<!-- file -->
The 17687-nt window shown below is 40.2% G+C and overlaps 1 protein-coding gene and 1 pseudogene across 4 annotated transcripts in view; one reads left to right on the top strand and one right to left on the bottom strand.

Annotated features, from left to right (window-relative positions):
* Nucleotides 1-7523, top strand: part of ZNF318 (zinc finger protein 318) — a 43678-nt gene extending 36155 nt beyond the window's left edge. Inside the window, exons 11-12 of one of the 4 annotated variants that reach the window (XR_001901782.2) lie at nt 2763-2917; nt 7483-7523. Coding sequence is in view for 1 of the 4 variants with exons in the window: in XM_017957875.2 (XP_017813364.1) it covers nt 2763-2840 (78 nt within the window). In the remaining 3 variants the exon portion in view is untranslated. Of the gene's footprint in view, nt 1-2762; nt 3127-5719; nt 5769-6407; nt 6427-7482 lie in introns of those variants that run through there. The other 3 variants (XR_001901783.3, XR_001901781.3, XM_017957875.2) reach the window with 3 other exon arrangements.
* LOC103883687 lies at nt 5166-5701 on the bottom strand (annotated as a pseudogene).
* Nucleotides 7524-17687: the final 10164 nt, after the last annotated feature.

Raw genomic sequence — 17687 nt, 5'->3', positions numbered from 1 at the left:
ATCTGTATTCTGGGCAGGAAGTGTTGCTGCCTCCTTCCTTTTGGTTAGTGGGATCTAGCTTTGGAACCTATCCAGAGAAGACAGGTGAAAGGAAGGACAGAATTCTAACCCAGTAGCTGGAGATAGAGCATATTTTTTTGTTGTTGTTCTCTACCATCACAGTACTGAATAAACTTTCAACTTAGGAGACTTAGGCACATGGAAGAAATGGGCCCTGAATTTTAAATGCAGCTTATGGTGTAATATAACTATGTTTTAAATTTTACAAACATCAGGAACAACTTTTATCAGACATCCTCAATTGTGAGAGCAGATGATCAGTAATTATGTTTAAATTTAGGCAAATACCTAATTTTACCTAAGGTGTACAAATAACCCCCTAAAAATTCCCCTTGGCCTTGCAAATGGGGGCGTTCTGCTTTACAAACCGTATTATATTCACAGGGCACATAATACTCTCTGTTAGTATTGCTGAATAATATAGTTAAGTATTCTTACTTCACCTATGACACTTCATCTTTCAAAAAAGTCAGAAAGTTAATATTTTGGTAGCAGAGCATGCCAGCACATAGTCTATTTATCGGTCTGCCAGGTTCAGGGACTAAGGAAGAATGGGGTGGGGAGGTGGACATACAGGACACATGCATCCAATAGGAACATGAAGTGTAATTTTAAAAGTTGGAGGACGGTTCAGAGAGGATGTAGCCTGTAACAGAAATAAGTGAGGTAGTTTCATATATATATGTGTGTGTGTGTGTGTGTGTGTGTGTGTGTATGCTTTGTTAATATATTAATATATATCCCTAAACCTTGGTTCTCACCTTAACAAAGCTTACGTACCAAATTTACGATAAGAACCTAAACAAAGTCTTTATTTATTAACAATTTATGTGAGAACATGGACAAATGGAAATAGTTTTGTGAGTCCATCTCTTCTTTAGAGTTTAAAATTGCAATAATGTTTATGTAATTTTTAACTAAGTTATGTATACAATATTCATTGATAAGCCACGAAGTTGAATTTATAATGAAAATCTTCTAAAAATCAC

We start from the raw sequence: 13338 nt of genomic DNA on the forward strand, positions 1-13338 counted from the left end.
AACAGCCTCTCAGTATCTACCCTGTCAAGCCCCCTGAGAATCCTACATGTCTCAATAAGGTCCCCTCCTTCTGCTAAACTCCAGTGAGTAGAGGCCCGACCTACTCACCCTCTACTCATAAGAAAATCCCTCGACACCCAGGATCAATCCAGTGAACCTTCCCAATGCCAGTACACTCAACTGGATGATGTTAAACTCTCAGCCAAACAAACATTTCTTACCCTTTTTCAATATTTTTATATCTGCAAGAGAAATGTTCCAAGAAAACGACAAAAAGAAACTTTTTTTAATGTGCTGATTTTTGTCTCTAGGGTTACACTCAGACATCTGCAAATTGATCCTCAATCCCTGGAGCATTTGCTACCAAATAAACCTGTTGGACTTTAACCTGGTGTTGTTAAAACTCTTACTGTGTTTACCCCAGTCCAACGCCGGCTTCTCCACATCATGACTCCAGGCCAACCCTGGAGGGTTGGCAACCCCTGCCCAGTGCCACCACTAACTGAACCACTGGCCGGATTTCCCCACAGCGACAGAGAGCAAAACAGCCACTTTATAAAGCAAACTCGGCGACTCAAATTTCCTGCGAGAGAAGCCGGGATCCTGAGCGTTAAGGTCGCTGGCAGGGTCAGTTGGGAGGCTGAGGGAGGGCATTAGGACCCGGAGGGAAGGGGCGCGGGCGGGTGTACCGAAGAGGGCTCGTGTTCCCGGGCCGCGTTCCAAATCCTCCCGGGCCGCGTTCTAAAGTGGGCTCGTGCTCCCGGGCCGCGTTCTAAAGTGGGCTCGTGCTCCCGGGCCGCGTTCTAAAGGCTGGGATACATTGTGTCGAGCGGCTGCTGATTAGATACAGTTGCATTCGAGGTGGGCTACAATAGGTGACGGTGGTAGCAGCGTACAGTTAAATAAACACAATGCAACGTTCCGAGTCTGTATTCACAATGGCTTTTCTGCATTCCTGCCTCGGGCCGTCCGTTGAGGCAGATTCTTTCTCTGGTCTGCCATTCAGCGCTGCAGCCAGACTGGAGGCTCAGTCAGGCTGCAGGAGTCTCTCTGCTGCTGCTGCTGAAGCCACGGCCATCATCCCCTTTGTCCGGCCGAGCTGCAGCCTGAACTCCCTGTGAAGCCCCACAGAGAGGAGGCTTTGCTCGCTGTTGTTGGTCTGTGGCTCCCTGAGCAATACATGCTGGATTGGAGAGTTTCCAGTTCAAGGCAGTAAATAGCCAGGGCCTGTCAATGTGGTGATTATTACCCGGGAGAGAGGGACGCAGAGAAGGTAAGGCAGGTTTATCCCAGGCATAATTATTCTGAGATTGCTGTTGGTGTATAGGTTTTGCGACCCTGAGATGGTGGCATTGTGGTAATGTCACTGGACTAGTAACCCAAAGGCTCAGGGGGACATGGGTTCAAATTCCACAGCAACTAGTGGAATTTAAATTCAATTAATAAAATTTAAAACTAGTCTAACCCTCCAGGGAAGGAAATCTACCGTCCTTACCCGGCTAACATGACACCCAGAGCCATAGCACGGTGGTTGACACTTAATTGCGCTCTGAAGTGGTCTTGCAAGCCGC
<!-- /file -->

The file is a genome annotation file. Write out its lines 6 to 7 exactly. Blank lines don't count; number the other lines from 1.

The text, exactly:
Raw genomic sequence — 17687 nt, 5'->3', positions numbered from 1 at the left:
ATCTGTATTCTGGGCAGGAAGTGTTGCTGCCTCCTTCCTTTTGGTTAGTGGGATCTAGCTTTGGAACCTATCCAGAGAAGACAGGTGAAAGGAAGGACAGAATTCTAACCCAGTAGCTGGAGATAGAGCATATTTTTTTGTTGTTGTTCTCTACCATCACAGTACTGAATAAACTTTCAACTTAGGAGACTTAGGCACATGGAAGAAATGGGCCCTGAATTTTAAATGCAGCTTATGGTGTAATATAACTATGTTTTAAATTTTACAAACATCAGGAACAACTTTTATCAGACATCCTCAATTGTGAGAGCAGATGATCAGTAATTATGTTTAAATTTAGGCAAATACCTAATTTTACCTAAGGTGTACAAATAACCCCCTAAAAATTCCCCTTGGCCTTGCAAATGGGGGCGTTCTGCTTTACAAACCGTATTATATTCACAGGGCACATAATACTCTCTGTTAGTATTGCTGAATAATATAGTTAAGTATTCTTACTTCACCTATGACACTTCATCTTTCAAAAAAGTCAGAAAGTTAATATTTTGGTAGCAGAGCATGCCAGCACATAGTCTATTTATCGGTCTGCCAGGTTCAGGGACTAAGGAAGAATGGGGTGGGGAGGTGGACATACAGGACACATGCATCCAATAGGAACATGAAGTGTAATTTTAAAAGTTGGAGGACGGTTCAGAGAGGATGTAGCCTGTAACAGAAATAAGTGAGGTAGTTTCATATATATATGTGTGTGTGTGTGTGTGTGTGTGTGTGTGTATGCTTTGTTAATATATTAATATATATCCCTAAACCTTGGTTCTCACCTTAACAAAGCTTACGTACCAAATTTACGATAAGAACCTAAACAAAGTCTTTATTTATTAACAATTTATGTGAGAACATGGACAAATGGAAATAGTTTTGTGAGTCCATCTCTTCTTTAGAGTTTAAAATTGCAATAATGTTTATGTAATTTTTAACTAAGTTATGTATACAATATTCATTGATAAGCCACGAAGTTGAATTTATAATGAAAATCTTCTAAAAATCAC